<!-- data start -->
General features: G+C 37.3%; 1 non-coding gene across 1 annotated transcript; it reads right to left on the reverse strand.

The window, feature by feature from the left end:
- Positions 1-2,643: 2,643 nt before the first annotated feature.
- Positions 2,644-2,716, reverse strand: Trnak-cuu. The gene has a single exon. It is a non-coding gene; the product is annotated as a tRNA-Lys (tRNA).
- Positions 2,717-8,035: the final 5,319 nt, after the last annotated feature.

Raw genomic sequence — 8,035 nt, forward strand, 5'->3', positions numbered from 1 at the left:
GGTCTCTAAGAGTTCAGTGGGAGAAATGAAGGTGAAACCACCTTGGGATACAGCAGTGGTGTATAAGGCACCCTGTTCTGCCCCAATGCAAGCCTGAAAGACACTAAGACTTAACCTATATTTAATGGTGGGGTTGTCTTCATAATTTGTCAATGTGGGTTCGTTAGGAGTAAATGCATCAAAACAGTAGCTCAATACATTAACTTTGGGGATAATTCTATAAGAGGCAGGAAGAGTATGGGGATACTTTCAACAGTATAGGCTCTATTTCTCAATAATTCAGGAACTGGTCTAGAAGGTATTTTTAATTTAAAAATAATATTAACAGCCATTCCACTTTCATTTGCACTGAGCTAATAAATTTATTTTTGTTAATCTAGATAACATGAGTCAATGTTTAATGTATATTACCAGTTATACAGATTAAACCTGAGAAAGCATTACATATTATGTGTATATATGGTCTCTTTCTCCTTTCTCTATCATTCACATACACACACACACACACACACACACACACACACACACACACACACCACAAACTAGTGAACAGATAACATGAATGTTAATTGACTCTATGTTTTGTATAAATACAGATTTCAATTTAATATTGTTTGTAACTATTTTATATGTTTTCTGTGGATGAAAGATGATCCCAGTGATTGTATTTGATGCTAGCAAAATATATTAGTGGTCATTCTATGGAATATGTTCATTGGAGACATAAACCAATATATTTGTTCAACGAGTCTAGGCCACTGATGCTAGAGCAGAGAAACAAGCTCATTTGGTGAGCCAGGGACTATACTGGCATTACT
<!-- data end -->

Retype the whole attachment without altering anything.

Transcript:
General features: G+C 37.3%; 1 non-coding gene across 1 annotated transcript; it reads right to left on the reverse strand.

The window, feature by feature from the left end:
- Positions 1-2,643: 2,643 nt before the first annotated feature.
- Positions 2,644-2,716, reverse strand: Trnak-cuu. The gene has a single exon. It is a non-coding gene; the product is annotated as a tRNA-Lys (tRNA).
- Positions 2,717-8,035: the final 5,319 nt, after the last annotated feature.

Raw genomic sequence — 8,035 nt, forward strand, 5'->3', positions numbered from 1 at the left:
GGTCTCTAAGAGTTCAGTGGGAGAAATGAAGGTGAAACCACCTTGGGATACAGCAGTGGTGTATAAGGCACCCTGTTCTGCCCCAATGCAAGCCTGAAAGACACTAAGACTTAACCTATATTTAATGGTGGGGTTGTCTTCATAATTTGTCAATGTGGGTTCGTTAGGAGTAAATGCATCAAAACAGTAGCTCAATACATTAACTTTGGGGATAATTCTATAAGAGGCAGGAAGAGTATGGGGATACTTTCAACAGTATAGGCTCTATTTCTCAATAATTCAGGAACTGGTCTAGAAGGTATTTTTAATTTAAAAATAATATTAACAGCCATTCCACTTTCATTTGCACTGAGCTAATAAATTTATTTTTGTTAATCTAGATAACATGAGTCAATGTTTAATGTATATTACCAGTTATACAGATTAAACCTGAGAAAGCATTACATATTATGTGTATATATGGTCTCTTTCTCCTTTCTCTATCATTCACATACACACACACACACACACACACACACACACACACACACACACACCACAAACTAGTGAACAGATAACATGAATGTTAATTGACTCTATGTTTTGTATAAATACAGATTTCAATTTAATATTGTTTGTAACTATTTTATATGTTTTCTGTGGATGAAAGATGATCCCAGTGATTGTATTTGATGCTAGCAAAATATATTAGTGGTCATTCTATGGAATATGTTCATTGGAGACATAAACCAATATATTTGTTCAACGAGTCTAGGCCACTGATGCTAGAGCAGAGAAACAAGCTCATTTGGTGAGCCAGGGACTATACTGGCATTACT